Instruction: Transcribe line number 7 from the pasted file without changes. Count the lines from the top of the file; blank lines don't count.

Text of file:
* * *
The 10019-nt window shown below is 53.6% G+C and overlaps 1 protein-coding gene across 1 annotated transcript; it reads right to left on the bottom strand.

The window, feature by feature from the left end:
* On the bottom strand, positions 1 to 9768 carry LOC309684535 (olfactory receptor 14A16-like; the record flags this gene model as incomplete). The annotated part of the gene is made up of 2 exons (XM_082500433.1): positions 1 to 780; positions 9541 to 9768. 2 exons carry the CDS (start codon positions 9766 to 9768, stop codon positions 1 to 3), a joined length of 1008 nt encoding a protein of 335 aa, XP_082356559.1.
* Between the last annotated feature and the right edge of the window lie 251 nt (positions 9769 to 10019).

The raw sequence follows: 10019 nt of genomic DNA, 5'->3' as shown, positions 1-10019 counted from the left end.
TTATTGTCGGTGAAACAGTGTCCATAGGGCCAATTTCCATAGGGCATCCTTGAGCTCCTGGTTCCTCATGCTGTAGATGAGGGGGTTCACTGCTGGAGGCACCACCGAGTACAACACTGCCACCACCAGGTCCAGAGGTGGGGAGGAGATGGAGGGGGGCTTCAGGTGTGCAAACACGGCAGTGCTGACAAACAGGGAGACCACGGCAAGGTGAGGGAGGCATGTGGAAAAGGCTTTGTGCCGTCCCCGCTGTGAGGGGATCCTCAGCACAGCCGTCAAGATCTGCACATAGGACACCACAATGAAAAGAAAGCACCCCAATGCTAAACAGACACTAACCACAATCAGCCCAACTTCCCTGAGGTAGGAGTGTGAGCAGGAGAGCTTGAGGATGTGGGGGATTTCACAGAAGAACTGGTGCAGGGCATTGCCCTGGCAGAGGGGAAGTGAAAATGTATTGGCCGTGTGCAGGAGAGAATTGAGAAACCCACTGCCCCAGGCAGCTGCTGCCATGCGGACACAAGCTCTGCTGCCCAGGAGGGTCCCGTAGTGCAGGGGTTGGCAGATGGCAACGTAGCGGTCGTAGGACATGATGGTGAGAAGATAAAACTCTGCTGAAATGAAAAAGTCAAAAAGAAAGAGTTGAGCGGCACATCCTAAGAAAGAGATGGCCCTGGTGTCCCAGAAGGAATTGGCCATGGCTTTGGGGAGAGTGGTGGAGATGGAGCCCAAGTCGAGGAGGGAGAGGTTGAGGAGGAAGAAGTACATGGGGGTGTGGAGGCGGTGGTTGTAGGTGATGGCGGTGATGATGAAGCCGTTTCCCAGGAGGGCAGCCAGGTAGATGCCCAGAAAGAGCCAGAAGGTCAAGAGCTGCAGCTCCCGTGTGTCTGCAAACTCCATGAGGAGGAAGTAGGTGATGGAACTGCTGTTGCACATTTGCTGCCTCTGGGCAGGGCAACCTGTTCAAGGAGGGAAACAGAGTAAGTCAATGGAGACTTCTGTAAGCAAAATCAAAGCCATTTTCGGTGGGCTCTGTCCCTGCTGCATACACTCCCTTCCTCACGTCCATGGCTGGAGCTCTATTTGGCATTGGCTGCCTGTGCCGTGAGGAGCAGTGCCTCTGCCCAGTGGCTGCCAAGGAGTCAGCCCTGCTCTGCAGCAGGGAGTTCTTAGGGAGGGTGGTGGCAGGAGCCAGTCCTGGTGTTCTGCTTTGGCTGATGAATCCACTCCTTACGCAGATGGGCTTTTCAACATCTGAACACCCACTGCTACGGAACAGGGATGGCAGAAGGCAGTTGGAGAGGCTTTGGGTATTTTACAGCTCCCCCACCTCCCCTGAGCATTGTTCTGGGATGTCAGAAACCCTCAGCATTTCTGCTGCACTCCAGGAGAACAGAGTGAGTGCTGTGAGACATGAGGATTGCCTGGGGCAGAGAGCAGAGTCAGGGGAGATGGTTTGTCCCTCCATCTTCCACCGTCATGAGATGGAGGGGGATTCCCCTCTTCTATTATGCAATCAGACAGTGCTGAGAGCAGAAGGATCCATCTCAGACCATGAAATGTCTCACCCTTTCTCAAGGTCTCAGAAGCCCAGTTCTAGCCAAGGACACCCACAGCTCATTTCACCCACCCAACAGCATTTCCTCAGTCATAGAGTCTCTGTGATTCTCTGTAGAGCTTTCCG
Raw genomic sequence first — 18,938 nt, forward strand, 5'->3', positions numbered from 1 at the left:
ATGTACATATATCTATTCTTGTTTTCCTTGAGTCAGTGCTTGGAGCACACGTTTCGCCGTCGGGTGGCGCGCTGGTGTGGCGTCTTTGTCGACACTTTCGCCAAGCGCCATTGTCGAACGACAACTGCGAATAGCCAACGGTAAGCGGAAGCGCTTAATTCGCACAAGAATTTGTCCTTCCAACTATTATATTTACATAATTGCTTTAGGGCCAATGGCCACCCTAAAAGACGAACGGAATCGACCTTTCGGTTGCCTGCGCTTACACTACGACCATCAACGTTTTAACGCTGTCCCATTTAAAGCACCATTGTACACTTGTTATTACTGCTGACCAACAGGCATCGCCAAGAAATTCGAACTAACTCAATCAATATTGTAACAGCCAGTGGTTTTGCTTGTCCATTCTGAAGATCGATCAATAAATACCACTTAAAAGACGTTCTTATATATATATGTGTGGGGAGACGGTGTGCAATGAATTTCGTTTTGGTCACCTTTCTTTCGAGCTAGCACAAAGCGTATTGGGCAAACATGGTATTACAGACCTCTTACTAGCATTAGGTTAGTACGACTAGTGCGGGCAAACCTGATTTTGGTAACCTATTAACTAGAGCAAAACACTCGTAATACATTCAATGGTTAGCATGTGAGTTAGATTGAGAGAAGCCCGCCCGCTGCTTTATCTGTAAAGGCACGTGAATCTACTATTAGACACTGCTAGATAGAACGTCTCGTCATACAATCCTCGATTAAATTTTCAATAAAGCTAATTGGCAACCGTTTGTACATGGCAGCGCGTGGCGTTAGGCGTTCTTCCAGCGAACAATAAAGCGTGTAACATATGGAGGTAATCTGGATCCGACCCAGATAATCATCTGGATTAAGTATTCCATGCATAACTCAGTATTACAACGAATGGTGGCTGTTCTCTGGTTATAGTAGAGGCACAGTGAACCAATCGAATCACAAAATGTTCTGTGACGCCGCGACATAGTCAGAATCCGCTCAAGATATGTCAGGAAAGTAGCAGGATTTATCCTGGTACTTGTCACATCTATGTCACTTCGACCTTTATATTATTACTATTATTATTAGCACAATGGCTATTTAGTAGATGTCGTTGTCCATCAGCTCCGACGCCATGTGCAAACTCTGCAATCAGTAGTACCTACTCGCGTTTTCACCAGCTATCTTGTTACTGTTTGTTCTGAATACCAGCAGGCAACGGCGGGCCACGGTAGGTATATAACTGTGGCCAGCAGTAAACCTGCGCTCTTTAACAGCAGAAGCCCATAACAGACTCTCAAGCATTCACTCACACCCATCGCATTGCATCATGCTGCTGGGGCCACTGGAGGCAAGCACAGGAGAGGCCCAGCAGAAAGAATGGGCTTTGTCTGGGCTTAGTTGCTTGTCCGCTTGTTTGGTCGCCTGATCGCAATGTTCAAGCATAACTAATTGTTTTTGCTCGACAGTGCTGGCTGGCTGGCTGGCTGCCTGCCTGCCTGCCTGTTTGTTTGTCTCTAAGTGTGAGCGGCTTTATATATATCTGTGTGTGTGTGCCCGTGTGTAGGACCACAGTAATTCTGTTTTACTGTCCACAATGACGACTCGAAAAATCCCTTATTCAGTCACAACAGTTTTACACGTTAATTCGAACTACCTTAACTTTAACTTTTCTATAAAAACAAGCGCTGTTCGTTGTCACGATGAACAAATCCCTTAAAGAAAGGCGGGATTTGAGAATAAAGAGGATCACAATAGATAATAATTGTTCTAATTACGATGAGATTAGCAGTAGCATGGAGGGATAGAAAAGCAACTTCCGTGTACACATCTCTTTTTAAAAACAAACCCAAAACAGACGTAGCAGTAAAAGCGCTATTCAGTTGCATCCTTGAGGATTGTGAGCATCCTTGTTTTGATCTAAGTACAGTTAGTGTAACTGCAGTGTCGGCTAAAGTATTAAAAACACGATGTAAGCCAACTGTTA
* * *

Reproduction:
Raw genomic sequence first — 18,938 nt, forward strand, 5'->3', positions numbered from 1 at the left: